In Her Comfort Zone: LHUCA's New Executive Director
New Louise Hopkins Underwood Center for the Arts (LHUCA) Executive Director Jean Caslin has hit the ground running. While her first full day on the job was a scant month-and-change ago on August 3rd, her appointment was announced in late February/early March. She’s transitioned into the directorship over the intervening six months, flying between Lubbock and her previous home in Houston for LHUCA’s annual February gala, First Friday Art Trails, and meetings with staff and board members. I met her last week in her sunny office on the back side of LHUCA’s main building, its large windows looking across Avenue J at the gallery and print and metals studios of the nearby Charles Adams Studio Project (CASP). Her bright blue walls are still bare; she hasn’t had much time to hang anything so far, and if her plans for the immediate and long-term future of LHUCA are any indication, those walls may have to wait a while.
Caslin on the LHUCA campus
Caslin comes to us from the firm Caslin Gregory & Associates, which she co-founded in Houston in 2005 as a fundraising and exhibit/event planning service for corporations and non-profits, as well as a consulting, marketing, and career coaching resource for individual artists. After only a few minutes’ conversation I was ready to hand her my own resume and ask for advice: this is a woman who absolutely adores the process of strategic planning—“it’s miraculous,” she beams, calling it a simultaneous source of comfort and energy—be that for individuals or for collective arts institutions. Caslin likes to have clear, straightforward maps and directions by which to steer, whether she’s on her own following the blue dot on her iPhone app to an event in Mackenzie Park (she went for the first time for the East Lubbock Community Alliance’s first birthday celebration on September 15), or guiding and facilitating an action plan for LHUCA. The Underwood Center has some serious strengths, she elaborates, including an active local community, support from the city, an engaged board of directors, and a committed and talented staff. It has also had unprecedented leadership stability: Caslin is only its third director during its eighteen years of existence. She sees her executive-director role as effectively triangulating those strengths of community, board, and staff to first reach consensus on LHUCA’s current, highest priorities, and then use those to ground a 3–5 year plan taking the institution forward.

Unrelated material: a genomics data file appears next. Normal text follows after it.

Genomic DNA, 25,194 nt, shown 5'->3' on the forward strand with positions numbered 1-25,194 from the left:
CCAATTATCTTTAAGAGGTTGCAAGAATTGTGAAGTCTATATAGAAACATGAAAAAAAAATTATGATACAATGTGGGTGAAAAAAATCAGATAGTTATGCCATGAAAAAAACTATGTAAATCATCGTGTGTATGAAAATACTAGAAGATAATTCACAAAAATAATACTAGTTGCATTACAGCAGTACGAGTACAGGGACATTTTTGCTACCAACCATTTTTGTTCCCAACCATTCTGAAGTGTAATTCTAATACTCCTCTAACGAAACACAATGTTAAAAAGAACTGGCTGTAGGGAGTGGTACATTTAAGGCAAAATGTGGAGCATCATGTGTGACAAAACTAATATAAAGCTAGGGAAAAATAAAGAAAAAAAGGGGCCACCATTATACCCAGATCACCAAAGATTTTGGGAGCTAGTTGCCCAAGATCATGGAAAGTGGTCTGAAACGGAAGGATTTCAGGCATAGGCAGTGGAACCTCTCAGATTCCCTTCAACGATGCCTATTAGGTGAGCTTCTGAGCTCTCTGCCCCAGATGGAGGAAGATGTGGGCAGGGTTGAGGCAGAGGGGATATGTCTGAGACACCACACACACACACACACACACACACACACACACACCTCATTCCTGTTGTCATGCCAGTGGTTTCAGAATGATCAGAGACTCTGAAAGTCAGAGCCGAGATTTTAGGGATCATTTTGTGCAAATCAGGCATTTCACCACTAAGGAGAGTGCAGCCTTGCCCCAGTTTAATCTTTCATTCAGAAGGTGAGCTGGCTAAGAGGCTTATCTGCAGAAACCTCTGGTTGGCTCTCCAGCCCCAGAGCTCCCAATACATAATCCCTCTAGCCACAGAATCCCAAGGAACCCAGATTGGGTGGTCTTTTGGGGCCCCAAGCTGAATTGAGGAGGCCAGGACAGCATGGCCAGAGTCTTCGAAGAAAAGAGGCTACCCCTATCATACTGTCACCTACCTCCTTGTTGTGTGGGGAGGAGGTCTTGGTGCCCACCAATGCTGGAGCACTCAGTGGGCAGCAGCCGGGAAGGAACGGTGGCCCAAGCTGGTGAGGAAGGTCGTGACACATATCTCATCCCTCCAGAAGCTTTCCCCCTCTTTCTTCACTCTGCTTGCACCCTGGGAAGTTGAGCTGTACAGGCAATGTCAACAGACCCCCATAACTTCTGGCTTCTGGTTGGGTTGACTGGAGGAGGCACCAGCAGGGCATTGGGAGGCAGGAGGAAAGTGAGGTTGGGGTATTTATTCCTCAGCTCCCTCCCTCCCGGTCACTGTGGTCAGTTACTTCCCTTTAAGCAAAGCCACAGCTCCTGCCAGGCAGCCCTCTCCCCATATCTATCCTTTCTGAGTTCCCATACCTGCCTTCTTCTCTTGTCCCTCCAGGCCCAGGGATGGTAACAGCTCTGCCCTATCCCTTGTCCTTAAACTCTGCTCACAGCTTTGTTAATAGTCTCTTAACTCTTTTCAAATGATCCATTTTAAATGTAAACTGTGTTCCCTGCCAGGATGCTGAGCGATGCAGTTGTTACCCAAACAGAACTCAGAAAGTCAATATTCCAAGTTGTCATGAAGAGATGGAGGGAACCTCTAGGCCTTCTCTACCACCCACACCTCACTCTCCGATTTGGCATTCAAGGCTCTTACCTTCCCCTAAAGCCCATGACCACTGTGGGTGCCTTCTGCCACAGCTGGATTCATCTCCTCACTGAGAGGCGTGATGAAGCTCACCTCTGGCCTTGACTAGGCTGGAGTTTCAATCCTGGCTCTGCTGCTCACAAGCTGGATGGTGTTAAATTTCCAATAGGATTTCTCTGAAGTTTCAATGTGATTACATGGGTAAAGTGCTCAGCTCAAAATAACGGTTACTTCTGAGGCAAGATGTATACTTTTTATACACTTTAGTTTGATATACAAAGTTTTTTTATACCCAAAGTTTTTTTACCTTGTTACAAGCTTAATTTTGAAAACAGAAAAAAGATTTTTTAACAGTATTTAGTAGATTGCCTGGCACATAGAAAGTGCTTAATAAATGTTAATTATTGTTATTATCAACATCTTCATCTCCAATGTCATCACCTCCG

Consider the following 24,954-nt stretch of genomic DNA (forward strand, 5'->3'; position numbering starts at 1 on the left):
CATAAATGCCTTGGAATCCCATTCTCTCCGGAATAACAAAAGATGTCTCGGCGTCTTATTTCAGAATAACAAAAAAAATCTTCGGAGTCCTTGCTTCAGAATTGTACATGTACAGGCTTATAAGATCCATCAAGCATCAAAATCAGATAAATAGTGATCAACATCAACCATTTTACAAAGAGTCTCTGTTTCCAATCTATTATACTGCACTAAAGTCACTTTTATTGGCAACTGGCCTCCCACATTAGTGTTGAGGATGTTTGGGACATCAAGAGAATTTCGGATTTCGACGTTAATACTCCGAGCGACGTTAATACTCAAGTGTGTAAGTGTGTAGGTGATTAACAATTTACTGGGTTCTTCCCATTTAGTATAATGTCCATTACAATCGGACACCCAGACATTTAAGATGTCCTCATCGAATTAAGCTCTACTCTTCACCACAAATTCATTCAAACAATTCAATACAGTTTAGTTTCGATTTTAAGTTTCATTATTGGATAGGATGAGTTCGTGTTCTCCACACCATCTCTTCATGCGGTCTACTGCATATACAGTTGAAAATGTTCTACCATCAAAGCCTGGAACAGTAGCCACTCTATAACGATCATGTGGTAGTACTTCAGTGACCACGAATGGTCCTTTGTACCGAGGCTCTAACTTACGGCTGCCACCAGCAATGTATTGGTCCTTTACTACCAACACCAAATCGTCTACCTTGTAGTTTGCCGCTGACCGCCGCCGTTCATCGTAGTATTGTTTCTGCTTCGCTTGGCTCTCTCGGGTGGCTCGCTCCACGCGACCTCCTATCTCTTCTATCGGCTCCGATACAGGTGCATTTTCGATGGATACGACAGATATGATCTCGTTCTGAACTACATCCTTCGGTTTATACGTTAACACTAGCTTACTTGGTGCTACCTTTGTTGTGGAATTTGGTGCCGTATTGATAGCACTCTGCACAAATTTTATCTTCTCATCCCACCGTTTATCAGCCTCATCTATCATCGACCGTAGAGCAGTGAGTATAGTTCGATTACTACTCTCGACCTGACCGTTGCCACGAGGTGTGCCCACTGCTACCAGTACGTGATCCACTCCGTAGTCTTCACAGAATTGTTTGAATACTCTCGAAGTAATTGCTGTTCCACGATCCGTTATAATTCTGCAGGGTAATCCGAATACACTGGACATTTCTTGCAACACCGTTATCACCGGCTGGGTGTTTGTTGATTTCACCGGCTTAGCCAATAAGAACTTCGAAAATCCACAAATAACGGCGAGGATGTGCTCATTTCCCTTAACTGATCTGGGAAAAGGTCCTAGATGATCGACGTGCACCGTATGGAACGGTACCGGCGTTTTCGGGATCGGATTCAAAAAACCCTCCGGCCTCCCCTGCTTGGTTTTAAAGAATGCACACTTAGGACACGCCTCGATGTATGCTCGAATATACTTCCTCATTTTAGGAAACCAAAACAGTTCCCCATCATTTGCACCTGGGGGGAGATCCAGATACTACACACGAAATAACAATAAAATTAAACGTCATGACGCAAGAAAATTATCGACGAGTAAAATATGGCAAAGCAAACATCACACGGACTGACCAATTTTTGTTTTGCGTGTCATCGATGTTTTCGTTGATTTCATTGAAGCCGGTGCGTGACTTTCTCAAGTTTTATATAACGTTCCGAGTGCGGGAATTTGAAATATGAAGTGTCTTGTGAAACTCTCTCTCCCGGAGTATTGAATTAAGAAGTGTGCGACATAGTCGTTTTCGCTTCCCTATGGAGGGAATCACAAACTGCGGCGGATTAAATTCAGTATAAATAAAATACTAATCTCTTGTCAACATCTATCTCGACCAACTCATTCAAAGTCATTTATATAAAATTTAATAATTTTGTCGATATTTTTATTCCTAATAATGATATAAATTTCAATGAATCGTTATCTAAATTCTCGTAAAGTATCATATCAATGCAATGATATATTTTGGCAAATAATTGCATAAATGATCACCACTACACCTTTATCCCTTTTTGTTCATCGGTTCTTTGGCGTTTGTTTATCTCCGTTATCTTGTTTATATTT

In keeping with her commitment to collaborative planning, Caslin foresees a lot of “open space/Town Hall” type of activities to involve members of the wider Lubbock and regional community in the process of setting LHUCA’s goals and vision for the future. She is captivated, not surprisingly, by interactive installations and art experiences that involve the participation of audiences and spectators. She points out of her office window at the interactive “Before I Die …” exhibit (a chalkboard wall inviting passersby to complete that sentence however they wish), which has been installed at various sites around Lubbock over the past year and is currently in the CASP parking lot until the end of September. “I love that,” she says, and tells me to expect an upcoming series of interactive exhibits patterned on its model. Another LHUCA initiative she is particularly excited about is “Saturdays at LHUCA,” which will feature correlating lectures, artist talks, and gallery tours on late Saturday mornings. It’s her hope that audiences will come for the talks and tours, and then stick around for a food-truck lunch and a drawing or clay studio class in the afternoon. Counterbalancing this emphasis on local outreach and community involvement, plans are also in motion to continue to build LHUCA’s presence as a nationally recognized center for the arts. A partnership with Texas Tech’s Italian Studies Program, for instance, will bring acclaimed international artist Ezio Gribaudo to LHUCA in the spring.
It’s an exciting time to be in the Lubbock Cultural District with LHUCA as the anchor: the LHUCA campus itself continues to expand, most recently with the completion of the LHUCA Plaza (which officially opens on September 25); the Charles Adams Studio Project’s galleries and artist-in-residence programs continue to gather steam; Ballet Lubbock will move nearby, as will the College Baseball Hall of Fame; the Lubbock Entertainment & Performing Arts Association recently announced the design plan for its Buddy Holly Hall of Performing Arts and Sciences, to be built at Mac Davis Lane and Avenue L. Caslin sees LHUCA’s task among so many eager arts institutions and initiatives as one of “collaboration not competition,” fostering “smart partnerships” that ensure the health of the whole Lubbock arts community. If Jean Caslin doesn’t already have an effective plan or roadmap to reach that goal, I can guarantee that she’s working on it.
Image courtesy of Jennifer Snead. Scrolling image courtesy of LHUCA.